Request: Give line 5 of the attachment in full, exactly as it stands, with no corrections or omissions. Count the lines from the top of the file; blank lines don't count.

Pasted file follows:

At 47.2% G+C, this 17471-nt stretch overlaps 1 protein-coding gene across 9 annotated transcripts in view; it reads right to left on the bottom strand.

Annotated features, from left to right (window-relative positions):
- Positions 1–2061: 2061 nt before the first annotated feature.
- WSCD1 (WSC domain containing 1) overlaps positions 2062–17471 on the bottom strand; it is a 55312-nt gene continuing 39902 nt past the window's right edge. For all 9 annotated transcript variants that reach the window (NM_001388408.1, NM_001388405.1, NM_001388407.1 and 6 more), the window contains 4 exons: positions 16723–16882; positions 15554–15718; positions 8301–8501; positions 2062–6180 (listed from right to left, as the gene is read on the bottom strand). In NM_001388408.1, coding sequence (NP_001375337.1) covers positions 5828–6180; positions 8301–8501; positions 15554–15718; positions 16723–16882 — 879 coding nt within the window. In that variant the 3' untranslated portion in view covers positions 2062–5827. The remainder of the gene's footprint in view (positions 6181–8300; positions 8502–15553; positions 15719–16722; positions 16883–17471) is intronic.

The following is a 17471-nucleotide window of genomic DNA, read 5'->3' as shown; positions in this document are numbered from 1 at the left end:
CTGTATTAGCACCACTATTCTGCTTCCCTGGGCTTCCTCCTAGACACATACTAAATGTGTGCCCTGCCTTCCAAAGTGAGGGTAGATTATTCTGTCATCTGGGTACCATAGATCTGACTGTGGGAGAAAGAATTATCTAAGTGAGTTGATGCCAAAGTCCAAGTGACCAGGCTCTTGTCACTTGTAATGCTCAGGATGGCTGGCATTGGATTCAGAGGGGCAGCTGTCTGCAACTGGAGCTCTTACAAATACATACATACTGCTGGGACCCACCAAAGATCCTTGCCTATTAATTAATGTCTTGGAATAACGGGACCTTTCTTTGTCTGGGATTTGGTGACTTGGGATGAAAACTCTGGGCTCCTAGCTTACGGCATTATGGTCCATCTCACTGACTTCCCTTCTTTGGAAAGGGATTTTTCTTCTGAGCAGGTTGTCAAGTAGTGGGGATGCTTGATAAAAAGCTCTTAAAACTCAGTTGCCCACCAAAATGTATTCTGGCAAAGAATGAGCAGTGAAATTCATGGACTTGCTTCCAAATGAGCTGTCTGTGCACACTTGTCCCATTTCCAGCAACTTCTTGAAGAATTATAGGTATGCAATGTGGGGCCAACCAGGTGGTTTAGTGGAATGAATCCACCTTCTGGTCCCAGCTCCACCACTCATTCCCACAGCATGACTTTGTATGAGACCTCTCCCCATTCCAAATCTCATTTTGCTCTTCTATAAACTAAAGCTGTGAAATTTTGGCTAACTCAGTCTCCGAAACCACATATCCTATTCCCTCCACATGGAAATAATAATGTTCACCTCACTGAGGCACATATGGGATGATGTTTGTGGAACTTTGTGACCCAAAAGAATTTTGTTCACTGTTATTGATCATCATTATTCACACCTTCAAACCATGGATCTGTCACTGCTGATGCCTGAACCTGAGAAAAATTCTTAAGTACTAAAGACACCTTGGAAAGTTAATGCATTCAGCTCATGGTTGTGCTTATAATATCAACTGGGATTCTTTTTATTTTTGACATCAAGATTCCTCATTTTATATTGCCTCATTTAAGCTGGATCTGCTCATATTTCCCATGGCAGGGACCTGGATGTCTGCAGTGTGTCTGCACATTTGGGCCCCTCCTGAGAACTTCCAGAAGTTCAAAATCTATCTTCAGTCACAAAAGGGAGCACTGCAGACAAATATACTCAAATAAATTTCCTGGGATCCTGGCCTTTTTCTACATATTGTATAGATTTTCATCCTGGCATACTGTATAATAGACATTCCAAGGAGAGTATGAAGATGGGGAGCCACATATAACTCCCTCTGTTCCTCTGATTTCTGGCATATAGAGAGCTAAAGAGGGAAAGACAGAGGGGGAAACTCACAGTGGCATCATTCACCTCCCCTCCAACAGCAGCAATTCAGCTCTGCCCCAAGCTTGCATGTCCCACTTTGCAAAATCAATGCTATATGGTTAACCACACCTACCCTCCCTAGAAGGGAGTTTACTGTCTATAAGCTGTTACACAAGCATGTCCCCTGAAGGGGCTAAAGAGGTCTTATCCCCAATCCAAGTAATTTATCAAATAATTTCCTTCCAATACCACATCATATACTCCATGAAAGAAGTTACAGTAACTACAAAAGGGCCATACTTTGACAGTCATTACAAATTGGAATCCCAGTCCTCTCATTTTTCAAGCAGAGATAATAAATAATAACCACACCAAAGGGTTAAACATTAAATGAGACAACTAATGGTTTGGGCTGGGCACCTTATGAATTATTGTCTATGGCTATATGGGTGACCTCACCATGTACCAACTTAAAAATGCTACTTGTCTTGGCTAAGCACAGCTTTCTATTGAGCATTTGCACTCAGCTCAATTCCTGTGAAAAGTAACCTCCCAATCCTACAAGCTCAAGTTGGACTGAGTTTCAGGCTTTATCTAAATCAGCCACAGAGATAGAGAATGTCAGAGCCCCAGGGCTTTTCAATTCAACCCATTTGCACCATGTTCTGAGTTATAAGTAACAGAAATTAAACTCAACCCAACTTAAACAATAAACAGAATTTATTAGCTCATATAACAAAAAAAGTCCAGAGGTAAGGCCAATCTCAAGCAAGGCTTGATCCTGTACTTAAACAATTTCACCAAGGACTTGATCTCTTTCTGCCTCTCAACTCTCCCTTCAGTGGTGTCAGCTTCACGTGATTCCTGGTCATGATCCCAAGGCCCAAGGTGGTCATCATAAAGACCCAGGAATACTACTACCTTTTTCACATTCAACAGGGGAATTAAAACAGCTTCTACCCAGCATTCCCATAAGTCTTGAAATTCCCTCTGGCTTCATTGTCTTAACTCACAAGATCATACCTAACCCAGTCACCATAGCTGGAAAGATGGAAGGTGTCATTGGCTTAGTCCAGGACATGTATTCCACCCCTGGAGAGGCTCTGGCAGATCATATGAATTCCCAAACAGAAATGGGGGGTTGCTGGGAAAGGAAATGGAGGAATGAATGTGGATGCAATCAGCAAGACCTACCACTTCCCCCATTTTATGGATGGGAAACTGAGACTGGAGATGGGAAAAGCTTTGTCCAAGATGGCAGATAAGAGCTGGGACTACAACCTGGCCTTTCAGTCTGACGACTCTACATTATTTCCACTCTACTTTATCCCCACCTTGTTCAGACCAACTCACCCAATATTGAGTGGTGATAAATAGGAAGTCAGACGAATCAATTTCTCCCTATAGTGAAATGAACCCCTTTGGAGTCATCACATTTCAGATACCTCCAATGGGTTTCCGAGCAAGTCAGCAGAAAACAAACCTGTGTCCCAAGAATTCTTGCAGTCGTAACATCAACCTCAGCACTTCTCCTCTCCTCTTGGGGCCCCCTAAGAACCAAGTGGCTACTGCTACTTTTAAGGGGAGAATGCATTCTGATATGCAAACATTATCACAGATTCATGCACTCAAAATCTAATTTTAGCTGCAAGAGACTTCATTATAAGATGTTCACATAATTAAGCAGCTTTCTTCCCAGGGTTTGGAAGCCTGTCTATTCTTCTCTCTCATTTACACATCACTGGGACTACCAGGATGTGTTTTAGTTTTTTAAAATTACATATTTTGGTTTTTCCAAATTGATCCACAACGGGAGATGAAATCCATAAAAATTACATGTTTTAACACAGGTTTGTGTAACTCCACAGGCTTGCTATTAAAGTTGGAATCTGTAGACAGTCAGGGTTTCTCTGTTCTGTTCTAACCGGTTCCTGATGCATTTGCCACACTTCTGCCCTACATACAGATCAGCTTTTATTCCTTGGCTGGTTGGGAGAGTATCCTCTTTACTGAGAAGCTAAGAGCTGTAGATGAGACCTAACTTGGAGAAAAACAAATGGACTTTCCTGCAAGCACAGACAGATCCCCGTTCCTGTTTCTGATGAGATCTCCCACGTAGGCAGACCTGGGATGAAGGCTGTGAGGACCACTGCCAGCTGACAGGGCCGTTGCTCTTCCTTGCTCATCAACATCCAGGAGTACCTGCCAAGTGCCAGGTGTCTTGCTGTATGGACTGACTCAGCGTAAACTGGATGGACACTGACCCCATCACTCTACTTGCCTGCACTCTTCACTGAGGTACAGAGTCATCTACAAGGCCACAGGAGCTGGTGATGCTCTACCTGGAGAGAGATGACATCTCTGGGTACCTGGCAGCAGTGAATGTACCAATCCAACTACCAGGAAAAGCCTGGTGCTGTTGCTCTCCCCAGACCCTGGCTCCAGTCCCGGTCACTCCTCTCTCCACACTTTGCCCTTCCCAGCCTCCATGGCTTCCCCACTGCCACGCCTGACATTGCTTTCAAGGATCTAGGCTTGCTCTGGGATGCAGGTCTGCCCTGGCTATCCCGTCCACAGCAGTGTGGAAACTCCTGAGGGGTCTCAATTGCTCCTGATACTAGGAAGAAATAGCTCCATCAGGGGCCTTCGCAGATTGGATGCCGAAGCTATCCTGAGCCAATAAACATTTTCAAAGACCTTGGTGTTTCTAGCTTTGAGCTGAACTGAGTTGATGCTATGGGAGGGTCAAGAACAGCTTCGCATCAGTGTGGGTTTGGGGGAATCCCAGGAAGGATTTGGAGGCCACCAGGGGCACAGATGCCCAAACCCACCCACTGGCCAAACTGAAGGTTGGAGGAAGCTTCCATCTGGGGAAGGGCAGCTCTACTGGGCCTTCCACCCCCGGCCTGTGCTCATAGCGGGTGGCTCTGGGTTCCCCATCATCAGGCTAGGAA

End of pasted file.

The following is a 17471-nucleotide window of genomic DNA, read 5'->3' as shown; positions in this document are numbered from 1 at the left end: